Some facts from the history of the UK
Some facts from the history of the UK
Study the map of Europe.
What countries lie close to the UK?
The story of prehistoric Britain began around 2,000 years ago when the first humans arrived there. Those people were called the Celts.
The earliest humans were hunter-gatherers. They survived by hunting animals and finding food to eat. Then, very gradually people learned new skills. First they learned to herd animals and grow crops. Later they discovered the secrets of making bronze and iron. Prehistoric people couldn't read or write, but they were astonishing builders. Their tombs, forts and monuments have survived for thousands of years.
The prehistoric period is divided into three ‘ages’. They are known as the Stone Age, the Bronze Age and the Iron Age.
By the end of the Iron Age many people lived in hill forts. The forts were surrounded by walls and ditches and warriors defended their people from enemy attacks.
Inside the hill forts, families lived in round houses. These were simple one-roomed homes with a pointed thatched roof and walls made from wattle and daub (a mixture of mud and twigs-мазанка).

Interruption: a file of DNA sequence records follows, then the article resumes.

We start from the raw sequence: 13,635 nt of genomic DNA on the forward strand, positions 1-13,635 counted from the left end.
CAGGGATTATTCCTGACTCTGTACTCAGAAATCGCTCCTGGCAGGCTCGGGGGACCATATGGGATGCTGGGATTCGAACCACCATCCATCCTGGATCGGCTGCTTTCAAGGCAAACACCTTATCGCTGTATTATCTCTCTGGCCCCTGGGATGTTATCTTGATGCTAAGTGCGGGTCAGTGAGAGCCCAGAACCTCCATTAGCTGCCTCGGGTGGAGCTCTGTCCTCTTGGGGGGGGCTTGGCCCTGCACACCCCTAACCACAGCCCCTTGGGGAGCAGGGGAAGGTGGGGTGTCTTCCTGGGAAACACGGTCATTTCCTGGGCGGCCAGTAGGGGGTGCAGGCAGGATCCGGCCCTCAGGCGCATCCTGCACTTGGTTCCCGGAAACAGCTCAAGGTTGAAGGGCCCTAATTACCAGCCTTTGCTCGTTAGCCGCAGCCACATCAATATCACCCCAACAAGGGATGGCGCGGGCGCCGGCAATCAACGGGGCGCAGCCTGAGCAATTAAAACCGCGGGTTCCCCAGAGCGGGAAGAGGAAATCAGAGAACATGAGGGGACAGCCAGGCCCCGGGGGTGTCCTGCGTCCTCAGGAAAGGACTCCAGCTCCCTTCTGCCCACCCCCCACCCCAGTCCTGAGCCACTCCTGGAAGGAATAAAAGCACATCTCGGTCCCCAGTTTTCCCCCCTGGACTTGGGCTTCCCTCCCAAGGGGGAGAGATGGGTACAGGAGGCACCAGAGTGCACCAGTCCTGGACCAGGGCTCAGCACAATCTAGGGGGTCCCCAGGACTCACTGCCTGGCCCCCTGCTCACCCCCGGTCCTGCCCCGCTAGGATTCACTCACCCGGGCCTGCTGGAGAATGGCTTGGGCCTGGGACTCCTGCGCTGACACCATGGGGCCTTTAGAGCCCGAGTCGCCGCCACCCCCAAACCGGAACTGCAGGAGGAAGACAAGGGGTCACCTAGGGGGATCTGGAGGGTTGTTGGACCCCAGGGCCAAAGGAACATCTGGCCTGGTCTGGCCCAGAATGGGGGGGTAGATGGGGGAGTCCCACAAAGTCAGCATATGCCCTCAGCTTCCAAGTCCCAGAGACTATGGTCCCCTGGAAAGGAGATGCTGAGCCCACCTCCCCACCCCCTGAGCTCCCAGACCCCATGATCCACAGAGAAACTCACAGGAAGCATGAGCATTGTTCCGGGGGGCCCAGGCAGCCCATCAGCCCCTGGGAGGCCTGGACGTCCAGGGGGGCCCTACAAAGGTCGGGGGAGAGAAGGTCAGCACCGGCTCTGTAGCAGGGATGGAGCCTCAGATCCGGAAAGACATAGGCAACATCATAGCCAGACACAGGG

In the centre of a round house was a fire where meals were cooked in a cauldron [казан]. Around the walls were jars for storing food and beds made from straw covered with animal skins.
Iron Age farmers grew crops and vegetables. They kept geese, goats and pigs and had large herds of cows and flocks of sheep. Some people worked as potters, carpenters and metalworkers. Men and boys trained as warriors. They had to be prepared to fight at any time.
People in Iron Age Britain believed in powerful spirits. They met to worship the spirits in a wood. Priests known as druids led religious ceremonies. They sacrificed animals and sometimes humans too!
How the Romans conquered Britain
Almost 100 years later, in AD43, the Roman general Agricola launched a new invasion. This time the Romans conquered Britain.
How did the Celts fight back?